Ozzie Albies gets the glad hand.
Photo: Nam Y. Huh/AP
Photo: Nam Y. Huh/AP

Some Braves won’t keep hitting like this. Ozzie Albies just might

Fourteen games in, the Braves have been pretty good overall and very good when wielding the warclub. (Old-time sports writing for “swinging the bat.”) They entered Monday’s game against the Phillies second among National League teams in runs, batting average and slugging percentage; they were first in on-base percentage and OPS. Given that they ranked in the top 10 in two of those categories – batting average (fourth) and OBP (ninth) – last season, this constitutes improvement. 

But 14 games – we say again – do not a season make. (To be precise, they constitute 8.6 percent of a season.) None of the Braves’ production has come from Ronald Acuna, who’s still in Triple-A. So is Johan Camargo, last year’s improbable in-season sensation. Tyler Flowers, who had an OPS of .823 last season, hasn’t completed a big-league at-bat without hurting himself. The lineup most of us projected for April-and-beyond 2018 has yet to present itself, which hasn’t seemed to matter. 

Cubs manager Joe Maddon, who saw the Braves chase Yu Darvish and Jose Quintana on consecutive days, called the visitors’ hitting “really impressive.” (Never mind that the Braves only split those games.) Given that the Braves haven’t seen much bad pitching – of their first five series, four were against 2017 playoff qualifiers – we can’t say they haven’t earned their gaudy numbers. We can, however, ask how gaudy those numbers are apt to remain. 

To borrow from the Atlanta-based baseball writer Russell Carleton – Warning: Gory Mathematical Details Ahead! The sabermetric set has two go-to numbers when the question of sustainability arises, as is does with every player every April. For pitchers, it’s FIP, which stands for “fielding independent pitching.” If you have a low ERA but an inflated FIP, you mightn’t have a low ERA much longer. If you’re hitting like Ted Williams but you’re not Ted Williams (and there was only one of those), seamheads invariably consult BABIP. 

It stands for “batting average on balls in play,” meaning it ignores strikeouts. The league BABIP over a full season is around .300, give or take. The biggest red flag that fluttered above Dansby Swanson’s two-month debut in 2017 was BABIP-related. He hit .302, which was dandy, but his BABIP was .382, which suggested he’d found a disproportionate number of holes. When his BABIP plunged to .292 in Year 2, his average dove to .232, which was why he was sent to Gwinnett to make room for Camargo. 

As of Monday morning, Swanson was hitting .357, fifth-best among National Leaguers. A stirring rebound, yes? Absolutely. But again we check the data, and again we’re reminded to hold our figurative horses. His BABIP was .442. The 2017 leader in BABIP among players with 400 plate appearances was Avisail Garcia of the White Sox – at .392. 

Other Braves who won’t keep hitting the way they’ve been hitting are, duh, Ryan Flaherty and Preston Tucker. Both were low-budget offseason acquisitions. Flaherty is hitting .366, which leads the National League; Tucker is hitting .300 with 12 RBIs. If their sketchy pedigrees don’t fire off warning flares, BABIP does. Flaherty’s is .484, Tucker’s .321. (Freddie Freeman’s is .368, but he’s Freddie Freeman. No worries there.)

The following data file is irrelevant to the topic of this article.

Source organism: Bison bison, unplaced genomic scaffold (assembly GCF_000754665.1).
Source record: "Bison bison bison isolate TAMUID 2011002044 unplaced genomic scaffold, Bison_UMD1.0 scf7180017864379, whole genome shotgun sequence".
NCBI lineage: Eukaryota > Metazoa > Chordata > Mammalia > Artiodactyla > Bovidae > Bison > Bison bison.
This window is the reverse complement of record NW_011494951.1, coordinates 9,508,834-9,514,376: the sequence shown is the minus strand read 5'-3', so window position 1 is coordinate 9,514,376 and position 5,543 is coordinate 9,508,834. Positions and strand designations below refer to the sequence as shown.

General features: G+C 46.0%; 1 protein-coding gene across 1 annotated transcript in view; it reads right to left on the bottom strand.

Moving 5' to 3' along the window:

Lest this become a surgical strike in party pooping, we’re compelled to note the one Brave whose hot start might not be a false spring. This player is hitting .313, which is the same as his BABIP, which suggests he’s not just finding holes but hitting the ball really hard and really far. Not coincidentally, that player leads the majors in extra-base hits. That player is Ozzie Albies. 

He’s 21. He’s the youngest among Braves, at least until Acuna arrives. As manager Brian Snitker noted Monday, Albies “has been the youngest kid on every team he’s ever been on, and this kid has never done anything except do well. He’s got a great skill set – he’s strong and he’s fearless. … We talk about adjustments – he’s shown the ability to adjust.” 

Because Albies plays second base and is small of stature – he’s 5-foot-8, 165 pounds – the obvious contemporary comparison is Jose Altuve, who’d be the best player in baseball if Mike Trout retired tomorrow. Said Snitker: “That’s a lot to live up to, but I see the similarities. He’s a really charismatic young man.” 

If there’s a knock on Albies, it’s that he doesn’t walk. (He has drawn one base on balls.) But he doesn’t strike out overmuch, either, and he absolutely drives the ball. He has eight doubles, one triple. His five home runs lead the Braves. We recall Joe Morgan, the Hall of Fame second baseman of similar dimensions, offering this description of his powerful self : “I’m not small; I’m short.” 

Swanson may have been, albeit briefly, the Face of the Franchise, and Acuna is surely the club future’s, but Albies looks as if he has All-Star capability, and not the down-the-road kind. He arrived in the majors last August, and he’s already a keeper. “I like to challenge myself,” he said Monday, and his challenge now is simple: Keep doing what he’s doing. If BABIP is any guide, he darn well might.

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About the Author

Mark Bradley
Mark Bradley
Mark Bradley is a sports columnist and blogger for The Atlanta Journal-Constitution. He has been with the AJC since 1984.

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